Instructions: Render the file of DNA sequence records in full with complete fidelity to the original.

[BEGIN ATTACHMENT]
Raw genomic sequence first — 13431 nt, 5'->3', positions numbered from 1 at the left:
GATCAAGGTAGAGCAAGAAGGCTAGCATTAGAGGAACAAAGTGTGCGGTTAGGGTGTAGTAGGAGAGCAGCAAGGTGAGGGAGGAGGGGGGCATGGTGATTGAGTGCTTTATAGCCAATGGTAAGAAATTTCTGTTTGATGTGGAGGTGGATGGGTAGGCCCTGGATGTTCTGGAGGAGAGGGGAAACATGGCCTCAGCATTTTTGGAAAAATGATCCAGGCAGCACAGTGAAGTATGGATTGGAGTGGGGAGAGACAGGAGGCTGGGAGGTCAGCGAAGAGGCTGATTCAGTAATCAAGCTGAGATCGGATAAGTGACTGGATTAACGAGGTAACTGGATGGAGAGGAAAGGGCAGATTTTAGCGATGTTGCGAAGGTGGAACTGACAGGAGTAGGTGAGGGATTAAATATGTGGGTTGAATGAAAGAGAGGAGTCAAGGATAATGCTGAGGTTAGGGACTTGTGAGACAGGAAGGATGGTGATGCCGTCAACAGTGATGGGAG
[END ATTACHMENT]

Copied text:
Raw genomic sequence first — 13431 nt, 5'->3', positions numbered from 1 at the left:
GATCAAGGTAGAGCAAGAAGGCTAGCATTAGAGGAACAAAGTGTGCGGTTAGGGTGTAGTAGGAGAGCAGCAAGGTGAGGGAGGAGGGGGGCATGGTGATTGAGTGCTTTATAGCCAATGGTAAGAAATTTCTGTTTGATGTGGAGGTGGATGGGTAGGCCCTGGATGTTCTGGAGGAGAGGGGAAACATGGCCTCAGCATTTTTGGAAAAATGATCCAGGCAGCACAGTGAAGTATGGATTGGAGTGGGGAGAGACAGGAGGCTGGGAGGTCAGCGAAGAGGCTGATTCAGTAATCAAGCTGAGATCGGATAAGTGACTGGATTAACGAGGTAACTGGATGGAGAGGAAAGGGCAGATTTTAGCGATGTTGCGAAGGTGGAACTGACAGGAGTAGGTGAGGGATTAAATATGTGGGTTGAATGAAAGAGAGGAGTCAAGGATAATGCTGAGGTTAGGGACTTGTGAGACAGGAAGGATGGTGATGCCGTCAACAGTGATGGGAG